Patient view of treatment burden critical to health gains in T2DM

June 30, 2014

Although intensive glycemic control has been the standard of care for delaying the onset and slowing the progression of microvascular disease, treatment burden and unwanted effects like weight gain, hypoglycemia, and gastrointestinal side effects do affect patients’ quality of life. Patient preferences and their views of treatment burden need to be considered when making decisions about glycemic treatment, according to a report published online for JAMA Internal Medicine.

Although intensive glycemic control has been the standard of care for delaying the onset and slowing the progression of microvascular disease, treatment burden and unwanted effects like weight gain, hypoglycemia, and gastrointestinal side effects do affect patients’ quality of life. Patient preferences and their views of treatment burden need to be considered when making decisions about glycemic treatment, according to a report published online for JAMA Internal Medicine.

Researchers from the Center for Clinical Management Research at Ann Arbor Veterans Affairs Hospital, Ann Arbor, Mich., decided to examine the effect of treatment burden on the benefits of intensive and moderate glycemic control in patients with type 2 diabetes. Using a Markov simulation model, they estimated the effects of hemoglobin A1c (HbA1c) lowering on diabetes outcome and the patients’ overall quality-adjusted life years (QALYs). They used data from randomized and observational studies. Simulated patients were based on adults with diabetes from the National Health and Nutrition Examination Study.

The interventions for glucose lowering were oral agents or insulin therapy and the main health outcomes were QALYs and reduced risk of microvascular and cardiovascular diabetes complications.

Treatment burdens

In the first treatment scenario, a new middle-aged patient is diagnosed with diabetes with a baseline HbA1c level of 8.5% and is started on metformin to achieve an HbA1c level of 7.0%. The patient’s quality of life is measured on a utility scale of 1 for perfect health and 0 for death. In the case of the middle-aged patient, persistent gastrointestinal adverse effects had a disutility of 0.04 for those who experience the side effect (10% of patients based on clinical reports), which translates into a mean loss of 0.004 or 1.46 days of high-quality of life per year, according to the authors. Minor hypoglycemia, which occurs in about 0.4% of patients each year, resulted in a disutility of 0.01. For this patient, the total mean disutility was 0.00404 or about 1.47 days that are lost of high-quality life per year.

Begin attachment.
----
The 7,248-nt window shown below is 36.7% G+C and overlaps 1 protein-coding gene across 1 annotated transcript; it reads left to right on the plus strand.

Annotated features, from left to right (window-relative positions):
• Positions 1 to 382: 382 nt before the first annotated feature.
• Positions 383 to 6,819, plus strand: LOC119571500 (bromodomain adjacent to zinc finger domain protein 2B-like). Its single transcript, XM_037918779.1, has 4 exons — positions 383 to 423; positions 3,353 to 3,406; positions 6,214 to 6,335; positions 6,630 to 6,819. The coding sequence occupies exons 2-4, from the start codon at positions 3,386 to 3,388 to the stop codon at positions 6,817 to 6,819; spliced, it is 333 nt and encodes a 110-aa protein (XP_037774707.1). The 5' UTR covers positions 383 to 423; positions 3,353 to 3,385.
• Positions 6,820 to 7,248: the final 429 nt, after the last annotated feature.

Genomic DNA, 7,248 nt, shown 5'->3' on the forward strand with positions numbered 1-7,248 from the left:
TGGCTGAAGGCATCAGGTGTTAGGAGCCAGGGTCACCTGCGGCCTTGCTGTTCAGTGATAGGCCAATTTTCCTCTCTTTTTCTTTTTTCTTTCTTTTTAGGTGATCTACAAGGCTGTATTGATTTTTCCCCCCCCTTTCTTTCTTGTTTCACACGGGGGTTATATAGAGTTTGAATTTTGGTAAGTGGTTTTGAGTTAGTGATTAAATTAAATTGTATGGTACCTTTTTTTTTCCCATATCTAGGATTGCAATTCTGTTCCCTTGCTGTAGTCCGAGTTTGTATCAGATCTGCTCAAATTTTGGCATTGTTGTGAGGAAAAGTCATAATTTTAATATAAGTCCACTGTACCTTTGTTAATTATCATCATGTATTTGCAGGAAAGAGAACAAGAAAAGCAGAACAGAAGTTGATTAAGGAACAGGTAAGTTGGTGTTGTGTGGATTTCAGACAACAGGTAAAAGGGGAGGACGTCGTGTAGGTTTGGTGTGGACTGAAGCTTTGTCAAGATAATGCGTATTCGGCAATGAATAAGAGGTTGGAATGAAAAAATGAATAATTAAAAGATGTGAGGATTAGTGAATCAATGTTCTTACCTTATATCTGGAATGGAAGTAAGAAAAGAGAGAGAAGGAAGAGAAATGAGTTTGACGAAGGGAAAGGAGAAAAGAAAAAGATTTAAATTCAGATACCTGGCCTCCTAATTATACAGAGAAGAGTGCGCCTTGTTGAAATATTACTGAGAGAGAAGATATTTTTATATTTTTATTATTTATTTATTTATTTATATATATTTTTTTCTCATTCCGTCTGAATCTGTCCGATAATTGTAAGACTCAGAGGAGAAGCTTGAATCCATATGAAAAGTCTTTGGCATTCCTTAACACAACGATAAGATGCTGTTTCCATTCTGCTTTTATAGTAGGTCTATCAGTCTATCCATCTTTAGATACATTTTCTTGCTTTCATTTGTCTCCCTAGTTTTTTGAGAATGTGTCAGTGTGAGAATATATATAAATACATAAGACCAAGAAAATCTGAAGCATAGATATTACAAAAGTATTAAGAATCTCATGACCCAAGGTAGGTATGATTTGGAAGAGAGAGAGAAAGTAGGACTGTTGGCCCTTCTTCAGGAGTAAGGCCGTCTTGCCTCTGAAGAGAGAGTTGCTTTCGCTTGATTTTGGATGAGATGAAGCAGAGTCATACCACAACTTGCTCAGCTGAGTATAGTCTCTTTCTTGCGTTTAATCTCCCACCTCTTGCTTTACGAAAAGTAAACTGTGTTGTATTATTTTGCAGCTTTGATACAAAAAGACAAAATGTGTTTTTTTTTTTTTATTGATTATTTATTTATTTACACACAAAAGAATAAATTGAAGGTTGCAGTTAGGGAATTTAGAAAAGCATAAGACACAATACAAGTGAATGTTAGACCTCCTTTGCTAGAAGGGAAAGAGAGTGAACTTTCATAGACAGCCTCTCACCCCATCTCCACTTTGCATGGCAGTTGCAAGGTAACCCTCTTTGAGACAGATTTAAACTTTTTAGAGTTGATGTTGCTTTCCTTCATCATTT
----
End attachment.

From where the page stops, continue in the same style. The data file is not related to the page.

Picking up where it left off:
In the second treatment scenario, the same patient 10 years later is prescribed insulin if the HbA1c level reaches 8.5%, which occurred in patients in the UK Prospective Diabetes Study. Daily insulin injections had a disutility of about 0.03, weight gain had a disutility of 0.007 per year, minor hypoglycemia had a disutility of 0.01, and major hypoglycemia had a disutility of 0.03. The total mean disutility was 0.0372 or about 13.6 days lost of high-quality life per year. The authors also identified key variables that were important for sensitivity analyses such as age when first diagnosed, baseline HbA1c level before therapy, and treatment disutility.

“We found substantial benefits to lowering HbA1c level, particularly among younger individuals,” with a gain of 0.906 QALYs for the middle-aged patient lowering HbA1c by 1% from a baseline of 8.5%, the authors noted.

“This benefit is smaller in older individuals, declining to a gain of 0.269 QALYs at age 65 years and 0.104 QALYs at age 75 years,” they wrote.

The patient’s perception of the treatment and the accompanying side effects has a significant impact on the benefits of glucose reduction. Even among a middle-aged patient who was in the first treatment scenario, there was a perceived high treatment burden of 0.05 or 18.2 days lost of high-quality life per year, which is reported by individuals taking insulin.

“Indeed, the model predicts that patients will lose between 0.653 and 0.818 QALYs even when treatments improve glycemic control by 1%. The treatment burden at which reducing HbA1c level by 1 point results in net harm ranges between 0.01 and 0.05, depending on other key factors such as patient age and pretreatment HbA1c level ,” the authors explained in their report.

 

The authors estimated a negative effect on QALYs when switching to insulin in all age groups. They concluded that patient age, pretreatment HbA1c level, and patient view of treatment burden affect the treatment benefit of glycemic therapies.

“Each glycemic treatment decision should be individualized, mostly on the basis of patients’ view of the burdens of therapy, with age and initial level of glycemic control important but secondary considerations,” they said.